I am seeing a strange issue once the clients connect though, the first client is fine, and I see traffic passing on both sides of the SA that is created, however when the second client connects, I only see traffic coming from the "client" side of the SA, I don't see any return traffic from the server side of the SA. Not sure what that is about, but possibly with how my home router is handling the two connections, not sure?

I am going to continue along the GRE path, I can force the cameras to use the tunnel as a default gateway, which will allow one of two use cases here... Either I can allow them to contact the mediator and the client can connect with the app, or in the case where static addressing and PAT is required, I can provide a static address on the server side and DST-NAT it to the IP handed off at the "client" side Mikrotik.

I also am having an issue with the MTU... I had two "client" routers set up exactly the same, and GRE tunnels the same, but one had a MTU of 1280 and the other one was 1370 on the server side (from PMTU). On the client side, they were both the same (from PMTU), but different than both the displayed server side numbers. It doesn't make much sense to me why that is happening, and it's making it a challenge to set up correct MSS values.

Also having a strange issue when I do internet speed tests... If directly ping the server being used, I get something reasonable 7ms, etc. however when I use speedtest.net the ping is showing over 1000ms, and although I get a "download" result, the upload is just a flat line and never works. All firewall options were disabled and still an issue. Not sure what that's about... obviously I can upload because I can browse...

Luckily this isn't going to be tunneling the entire connection for the client (only the cameras), but I would like it to work optimally.
 
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Re: IKEv2 - Road Warrior (NAT Workaround)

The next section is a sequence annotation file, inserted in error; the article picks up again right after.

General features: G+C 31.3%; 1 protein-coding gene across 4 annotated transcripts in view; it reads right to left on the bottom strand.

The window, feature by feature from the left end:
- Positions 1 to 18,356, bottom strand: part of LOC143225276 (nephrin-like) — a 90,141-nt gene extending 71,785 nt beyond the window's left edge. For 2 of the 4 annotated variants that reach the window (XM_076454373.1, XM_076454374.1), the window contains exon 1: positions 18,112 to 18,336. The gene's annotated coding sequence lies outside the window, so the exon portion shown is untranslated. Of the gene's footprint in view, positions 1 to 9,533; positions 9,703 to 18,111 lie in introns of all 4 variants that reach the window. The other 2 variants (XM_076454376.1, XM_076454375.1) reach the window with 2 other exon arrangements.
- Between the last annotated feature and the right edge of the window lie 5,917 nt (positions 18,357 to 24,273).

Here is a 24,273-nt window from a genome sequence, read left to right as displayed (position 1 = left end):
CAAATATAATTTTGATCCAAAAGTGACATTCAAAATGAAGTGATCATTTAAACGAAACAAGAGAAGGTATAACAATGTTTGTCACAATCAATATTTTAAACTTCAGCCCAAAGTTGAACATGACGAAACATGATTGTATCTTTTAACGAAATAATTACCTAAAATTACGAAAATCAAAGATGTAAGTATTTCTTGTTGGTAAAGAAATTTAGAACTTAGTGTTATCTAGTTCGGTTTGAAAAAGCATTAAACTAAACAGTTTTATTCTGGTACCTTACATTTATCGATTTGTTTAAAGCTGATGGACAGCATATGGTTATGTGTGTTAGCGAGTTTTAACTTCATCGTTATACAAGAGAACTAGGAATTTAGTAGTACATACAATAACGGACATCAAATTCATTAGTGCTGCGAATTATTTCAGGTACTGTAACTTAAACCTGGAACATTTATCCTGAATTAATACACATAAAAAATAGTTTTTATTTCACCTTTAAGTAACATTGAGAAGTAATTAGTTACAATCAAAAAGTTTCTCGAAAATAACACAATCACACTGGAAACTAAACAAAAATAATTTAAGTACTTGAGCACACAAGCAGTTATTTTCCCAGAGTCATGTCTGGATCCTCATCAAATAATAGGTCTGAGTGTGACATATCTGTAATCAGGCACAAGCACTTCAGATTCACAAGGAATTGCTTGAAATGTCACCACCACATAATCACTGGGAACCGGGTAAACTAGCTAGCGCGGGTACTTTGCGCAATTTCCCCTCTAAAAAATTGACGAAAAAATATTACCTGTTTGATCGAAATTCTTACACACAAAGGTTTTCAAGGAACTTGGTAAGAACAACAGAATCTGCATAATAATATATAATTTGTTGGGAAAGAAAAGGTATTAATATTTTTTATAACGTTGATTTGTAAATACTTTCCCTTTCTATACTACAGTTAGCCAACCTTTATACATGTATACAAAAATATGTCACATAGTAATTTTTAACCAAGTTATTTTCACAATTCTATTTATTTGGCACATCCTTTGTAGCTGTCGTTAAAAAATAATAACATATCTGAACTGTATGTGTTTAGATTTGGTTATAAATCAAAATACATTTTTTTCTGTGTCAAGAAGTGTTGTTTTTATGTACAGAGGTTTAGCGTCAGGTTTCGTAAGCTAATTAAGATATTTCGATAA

Sun Oct 14, 2018 5:00 pm

I now have two "client" devices connecting to the server from behind the same NAT, and was able to either provide an address via mode-config (with a template on both sides), or statically assign a policy on the client side and put a generic template (covering the intended ranges) on the server side. I was also able to use null/null, though I don't see much of an improvement in throughput.
I've made a test, if you set enc-algorithms to null, the hardware acceleration doesn't work although the auth-algorithms is one of those supported by hardware acceleration. So it only makes sense to use null encryption where none of the peer devices can benefit from hardware acceleration; where both ends support it, choose the strongest auth-algorithm and enc-algorithm combination which both ends support and forget about it.

I am seeing a strange issue once the clients connect though, the first client is fine, and I see traffic passing on both sides of the SA that is created, however when the second client connects, I only see traffic coming from the "client" side of the SA, I don't see any return traffic from the server side of the SA. Not sure what that is about, but possibly with how my home router is handling the two connections, not sure?
When you /ip ipsec installed-sa print on the server, can you see the port number in the dst-address and src-address of the SAs? If not, it means that the NAT discovery has failed and that the peers use plain ESP for the transported data, which means that the two destinations cannot be distinguished from one another by anything else than the SPI. Another explanation could be that your policies overlap. So show me your /ip ipsec policy print and /ip ipsec installed-sa print from the server in this situation and be careful when obfuscating (i.e. modify only the "most significant = first" two bytes of the IP addresses so that the context doesn't get lost.